Here’s a breakdown on why your medication might be making you sleepy, some energizing options, and things to consider when finding the best antidepressant for you.
Tiredness caused by antidepressants is a common side effect and can be concerning if it’s a regular occurrence. For many, it’s also counterproductive, especially if you already experience depression exhaustion. More than 90% of people with depression experience fatigue. Who wants to feel twice as tired due to the side effects? Well, no one!
Selective serotonin reuptake inhibitors (SSRIs), norepinephrine and dopamine reuptake inhibitors (NDRIs), Tricyclic antidepressants (TCAs), Monoamine oxidase inhibitors (MAOIs), and serotonin-norepinephrine reuptake inhibitors (SNRIs) are some of the common classes of antidepressants.
I’m sure you want to know which ones make you tired. I’ll discuss that below, including ways to overcome fatigue, why these medications are leaving you tired in the first place, some of the energizing antidepressants, and things to consider when figuring out the best antidepressant for you.
Doctors often start the course of treatment with an SSRI, which helps your brain produce enough serotonin to function properly. SNRIs are prescribed when your brain needs higher levels of serotonin than usual. This is why they’re called dual reuptake inhibitors — they inhibit reuptake or reabsorption of serotonin and norepinephrine. While some of them can cause some fatigue, not all of them do.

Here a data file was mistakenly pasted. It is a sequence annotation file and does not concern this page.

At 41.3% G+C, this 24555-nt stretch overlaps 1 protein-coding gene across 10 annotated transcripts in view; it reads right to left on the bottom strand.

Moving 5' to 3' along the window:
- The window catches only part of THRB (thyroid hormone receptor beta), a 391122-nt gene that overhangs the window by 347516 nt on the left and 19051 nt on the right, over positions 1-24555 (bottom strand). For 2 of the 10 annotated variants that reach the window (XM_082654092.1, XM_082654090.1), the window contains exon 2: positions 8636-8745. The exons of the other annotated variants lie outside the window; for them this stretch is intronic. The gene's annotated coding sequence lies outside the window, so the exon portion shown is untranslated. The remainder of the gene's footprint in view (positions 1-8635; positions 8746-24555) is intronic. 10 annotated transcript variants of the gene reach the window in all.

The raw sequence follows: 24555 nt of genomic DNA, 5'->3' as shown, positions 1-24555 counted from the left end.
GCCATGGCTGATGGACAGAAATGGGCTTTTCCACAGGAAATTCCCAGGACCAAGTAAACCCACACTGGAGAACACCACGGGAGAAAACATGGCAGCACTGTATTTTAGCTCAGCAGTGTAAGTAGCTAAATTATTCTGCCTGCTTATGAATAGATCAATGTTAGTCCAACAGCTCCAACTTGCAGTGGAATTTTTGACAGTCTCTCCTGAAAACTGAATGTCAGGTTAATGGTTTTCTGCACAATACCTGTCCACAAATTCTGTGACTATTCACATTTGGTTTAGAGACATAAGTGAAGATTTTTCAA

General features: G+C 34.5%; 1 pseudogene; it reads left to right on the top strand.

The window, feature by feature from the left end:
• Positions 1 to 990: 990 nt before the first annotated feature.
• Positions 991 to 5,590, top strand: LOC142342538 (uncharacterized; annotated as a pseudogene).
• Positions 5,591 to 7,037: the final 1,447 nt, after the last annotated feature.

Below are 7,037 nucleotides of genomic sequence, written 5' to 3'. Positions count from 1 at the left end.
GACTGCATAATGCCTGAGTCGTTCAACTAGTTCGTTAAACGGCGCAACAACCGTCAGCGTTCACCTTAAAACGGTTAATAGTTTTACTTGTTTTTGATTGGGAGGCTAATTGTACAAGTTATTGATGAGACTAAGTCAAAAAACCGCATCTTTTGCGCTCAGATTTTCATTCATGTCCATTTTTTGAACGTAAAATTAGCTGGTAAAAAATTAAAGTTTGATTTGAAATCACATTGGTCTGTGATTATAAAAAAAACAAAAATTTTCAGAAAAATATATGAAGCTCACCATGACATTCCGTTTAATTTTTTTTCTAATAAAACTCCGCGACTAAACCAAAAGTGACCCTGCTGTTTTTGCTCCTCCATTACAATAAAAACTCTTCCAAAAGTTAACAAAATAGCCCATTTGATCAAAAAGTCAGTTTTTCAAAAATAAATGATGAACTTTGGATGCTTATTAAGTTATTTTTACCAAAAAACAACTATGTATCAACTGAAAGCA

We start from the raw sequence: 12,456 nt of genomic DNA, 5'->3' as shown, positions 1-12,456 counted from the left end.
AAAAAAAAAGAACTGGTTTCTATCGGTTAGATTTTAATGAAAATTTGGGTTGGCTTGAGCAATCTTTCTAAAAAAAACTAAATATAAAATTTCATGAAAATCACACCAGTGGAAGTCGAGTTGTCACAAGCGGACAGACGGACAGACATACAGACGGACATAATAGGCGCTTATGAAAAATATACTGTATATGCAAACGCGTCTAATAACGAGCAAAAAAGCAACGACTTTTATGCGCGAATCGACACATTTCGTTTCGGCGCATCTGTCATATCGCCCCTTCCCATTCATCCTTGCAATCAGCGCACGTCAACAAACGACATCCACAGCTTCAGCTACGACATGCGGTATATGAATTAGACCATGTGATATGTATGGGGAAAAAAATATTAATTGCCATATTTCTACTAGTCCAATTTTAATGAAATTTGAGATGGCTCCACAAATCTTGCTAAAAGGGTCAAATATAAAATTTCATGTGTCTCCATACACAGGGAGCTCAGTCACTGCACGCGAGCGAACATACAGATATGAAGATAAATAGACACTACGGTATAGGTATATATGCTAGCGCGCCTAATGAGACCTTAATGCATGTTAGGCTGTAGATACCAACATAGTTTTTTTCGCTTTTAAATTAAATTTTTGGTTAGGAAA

If you’re taking a TCA, you might experience extreme fatigue. This medication can be used for reducing pain and boosting sleep quality, so feeling more tiredness as a result is not unusual.
TCAs can be further broken down into secondary amine TCAs and tertiary amine TCAs. Secondary amine TCAs, like desipramine and nortriptylin, have higher norepinephrine reuptake inhibition than tertiary amine TCAs, like amitriptyline or doxepin. This means that secondary amine TCAs typically cause less sleepiness, although they can still cause it. This is also why amitriptyline and doxepin are sometimes used as insomnia treatments.
This older class of antidepressants tends to have more severe side effects on individuals. If you’re prescribed Elavil, Asendin, Sinequan, Anafranil, or Surmontil and experience fatigue plus dry mouth, confusion, bladder issues, or a racing heart, you may want to talk about this with your doctor.
MAOIs can also induce intense feelings of sleepiness. Basically, every MAOI is known to cause fatigue — Nardil, Parnate, Emsam, and Marplan. MAOIs and TCAs aren’t usually the first choice for treatment, because they do have more severe side effects, but for various reasons, your doctor might think they’re right for you. In this case, you might be more likely to experience noticeable fatigue.
Additionally, some antidepressants are actually used to promote sleep, such as trazodone and mirtazapine. These are considered the most sedating antidepressants, so you might want to avoid these if your goal is to prevent fatigue.
Antidepressants influence various neurotransmitters in the brain, namely histamine, acetylcholine, norepinephrine, and serotonin. While these chemicals have many roles in the body, they all play a part in the sleep or wake cycle. So, changing the amounts of these neurotransmitters in your brain can also leave you feeling more tired or awake than usual.